How cold? Waiting to explore gulls and ducks…blizz (1 of 1)


Colourful ducks

with rubbery looking fish lips and amazing plumage tones- in both males and femalesstelers onee (1 of 1) fem steller's e (1 of 1)

and King DucksKing eiders (1 of 1)

and pretty smaller gulls

whose wing tip patterns we are exploring…

Kittiwake ne (1 of 1)

Glaucous Gull fest

Malted Milk

at the Northernmost Birding Festival… in the WORLD!

Gullfest 2015 poster A2 - Vardø aerial biotope

Here’s few shots of young Glaucous Gulls. Mostly taken in the harbour at Vardø, Varanger where the Gullfest 2015 is happening as I write. I can’t  be with the guys this time so I’ve dug out some old, unused and some intriguing pics from previous Gullfests.

Also I will throw in some scary unidentifieds and a little colour for those less gull- inclined :)

These are mostly juveniles or if in moulting, technically  first winters in March (2cy)

1st w Ggull (1 of 1) 1st w Glaucous (1 of 1) 1st w Glaucous b (1 of 1) 1st w Glaucous G n (1 of 1) 2cy Glaucous  (1 of 1)2cy pretty glauc (1 of 1) pale billed Glaucous (1 of 1)glaucous 1 (1 of 1)glaucous 2 (1 of 1) 2cy g ullll m (1 of 1)2cy glgg (1 of 1)

a couple of second winters (3cy) …2nd w Glauc (1 of 1) 2nd w Glaucous (1 of 1)


le flocksGlaucous g (1 of 1)


and a mystery gull (whatdoyathink?)

Viking 1 (1 of 1)Viking 2 (1 of 1)Viking n Glauc (1 of 1)

2cy gull interetsingd (1 of 1) 2cy gull interetsingh (1 of 1)

and a red thing from nearby :)

When you see Pine Grosbeaks flying around chasing each other through taiga zone trees and canopy,  they make wonderfully fluty calls


and a young red thing who will one day, look like the fella above (photo:Tony Davison)

Pine Grosbeak b 20.3.13


Northern Bullfinch

Wing bars in Males

Martin G.

Help requested- see below :)

male Northern Bullfinch, near Pasvik River on Norway/ Russian birder, March 2013. Birds in this area gave several call types including trumpeting but wing bar broad grey 'saw toothed' and flat topped. This one also has some pink feathering in the grey upperparts-  perhaps diagnostic of Northern- but I shouldn't be telling you that- so keep it to yourself- saving for next book. Martin Garner

male Northern Bullfinch, near Pasvik River on Norway/ Russian birder, March 2013. Birds in this area gave several call types including trumpeting but wing bar broad grey ‘saw toothed’ and flat topped. This one also has some pink feathering in the grey upperparts- perhaps diagnostic of Northern- but I shouldn’t be telling you that- so keep it to yourself- saving for next book. Martin Garner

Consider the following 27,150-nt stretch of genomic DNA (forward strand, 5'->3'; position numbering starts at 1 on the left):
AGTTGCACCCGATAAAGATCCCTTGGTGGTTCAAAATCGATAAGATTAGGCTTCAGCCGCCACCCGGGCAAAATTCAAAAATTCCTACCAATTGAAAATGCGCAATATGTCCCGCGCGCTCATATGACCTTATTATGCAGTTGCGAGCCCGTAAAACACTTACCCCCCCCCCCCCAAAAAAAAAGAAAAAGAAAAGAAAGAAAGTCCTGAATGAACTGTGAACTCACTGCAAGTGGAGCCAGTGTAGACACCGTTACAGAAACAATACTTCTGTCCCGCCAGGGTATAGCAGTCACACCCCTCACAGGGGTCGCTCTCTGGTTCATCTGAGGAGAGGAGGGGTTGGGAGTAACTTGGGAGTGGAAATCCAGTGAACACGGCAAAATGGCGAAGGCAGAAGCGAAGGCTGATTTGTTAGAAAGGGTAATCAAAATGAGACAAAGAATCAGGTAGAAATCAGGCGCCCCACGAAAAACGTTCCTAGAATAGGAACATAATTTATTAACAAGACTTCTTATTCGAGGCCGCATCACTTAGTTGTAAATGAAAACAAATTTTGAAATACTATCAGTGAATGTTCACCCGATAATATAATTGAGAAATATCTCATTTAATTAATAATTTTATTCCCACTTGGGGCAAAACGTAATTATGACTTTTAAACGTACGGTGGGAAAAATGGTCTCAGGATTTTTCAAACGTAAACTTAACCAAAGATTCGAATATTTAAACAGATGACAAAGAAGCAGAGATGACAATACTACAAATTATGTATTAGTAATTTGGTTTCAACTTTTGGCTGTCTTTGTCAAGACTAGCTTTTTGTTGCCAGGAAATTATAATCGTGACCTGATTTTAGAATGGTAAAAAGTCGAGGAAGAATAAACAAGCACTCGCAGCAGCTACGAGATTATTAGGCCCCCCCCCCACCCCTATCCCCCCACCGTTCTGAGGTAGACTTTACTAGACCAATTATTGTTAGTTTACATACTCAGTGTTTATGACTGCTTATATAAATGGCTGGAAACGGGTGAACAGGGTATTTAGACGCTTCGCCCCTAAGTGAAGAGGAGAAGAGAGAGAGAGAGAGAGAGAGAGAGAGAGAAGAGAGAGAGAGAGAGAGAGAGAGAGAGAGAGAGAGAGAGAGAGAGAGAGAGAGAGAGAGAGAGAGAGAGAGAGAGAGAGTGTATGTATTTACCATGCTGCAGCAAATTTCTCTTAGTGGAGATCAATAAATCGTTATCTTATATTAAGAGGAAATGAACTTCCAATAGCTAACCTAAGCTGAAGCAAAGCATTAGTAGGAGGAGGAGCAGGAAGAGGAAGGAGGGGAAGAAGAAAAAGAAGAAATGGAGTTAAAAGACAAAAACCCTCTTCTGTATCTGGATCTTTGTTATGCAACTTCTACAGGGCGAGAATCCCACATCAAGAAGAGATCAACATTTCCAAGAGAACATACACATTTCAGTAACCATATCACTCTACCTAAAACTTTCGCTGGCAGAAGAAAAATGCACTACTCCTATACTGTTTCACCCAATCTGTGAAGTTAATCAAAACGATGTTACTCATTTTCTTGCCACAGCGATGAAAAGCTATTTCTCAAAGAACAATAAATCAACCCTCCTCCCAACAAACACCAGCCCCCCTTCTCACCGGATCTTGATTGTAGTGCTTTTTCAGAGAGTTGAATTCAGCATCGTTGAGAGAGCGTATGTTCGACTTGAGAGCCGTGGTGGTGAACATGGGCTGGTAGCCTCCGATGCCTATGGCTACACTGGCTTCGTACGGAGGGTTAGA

I have mentioned this one briefly before but I thought I’d pitch again…

I am currently writing on the subject of Northern Bullfinch ID (nominate pyrrhula) versus the continental europoea and British pileata taxa. I found the male featured below along with 2 other Northern Bullfinches at Whitby, North Yorkshire in late October 2004 (the last big invasion year). Not the first or only Northern Bullfinches I have seen. But not seen another quite like it…

male Northern Bullfinch, Whitby, North Yorkshire October 2004. Martin Garner

male Northern Bullfinch, Whitby, North Yorkshire October 2004. Martin Garner


A big fat, chunky bad ass. Pink and pale grey. Beauty. Feeding at point-blank tame range right next to a footpath.

The curious feature I am asking about and trying to make sense of is the white wing bar. You can clearly see instead of having a flat upper edge to the white tips of the curved, then are curved with ‘U’ shaped edge and white bleeding up the outer webs of the feather. It becomes more pronounced on the inner  greater coverts which are slightly obscured by overhanging grey scapular feathers.


male Northern Bullfinch, Whitby, North Yorkshire October 2004. Martin Garner

male Northern Bullfinch, Whitby, North Yorkshire October 2004. Martin Garner

This pattern certainly exists in the far eastern taxon cassini (readily apparent on museum specimens). I don’t think this bird is from the core range of cassini. However I can’t easily explain where the pattern originates. Most Northerns I have seen and researched show usually broad wing bars with straight upper edge, sometimes ‘saw-toothed pattern’ but not with the white U shapes.

I wonder if this is a pattern is may be broadly related to intergradation with cassini which occurs in the Siberian population but much closer to / within the Western Palearctic?

Can anyone elaborate or share any more light?

Or indeed any more insights in those trumpeting calls or other variants in calls. I have heard trumpeting Northern near the Pasvik river on the Norwegian/Russian border give a variety of calls including ‘tooting’.


male Northern Bullfinch, Whitby, North Yorkshire October 2004. Martin Garner

male Northern Bullfinch, Whitby, North Yorkshire October 2004. Martin Garner

Happy Christmas and a wonder-filled New Year

to all our friends and followers

Thank you for following, reading, contributing, challenging and being part of all that is Birding Frontiers.

reindeer two

From Rudolph :) A Reindeer in Varanger.

Small notice too. Our little shop will not be dealing with orders from lunchtime today (23rd December) until 6th January 2015. You can still place orders but they won’t be dealt with until 6th. Thanks.


Hands-up who’s looking forward to 2015!

Who would like to find  one of these snowy-rumped beauties…

arctic redpoll nr Vadso April 2012

female Arctic Redpoll Vadso April 2012 c

Cuckoo or Oriental Cuckoo?

without hearing it…

One of the trickiest ID’s in the Western Palearctic region has to be how to tell a Cuckoo from an Oriental Cuckoo without hearing it. The key features are spelt out here but they are ‘soft characters.’  Does the slight brownish tone to some upperpart feathers and pale tipped primaries make it a first summer (2cy) bird? If you have any tips…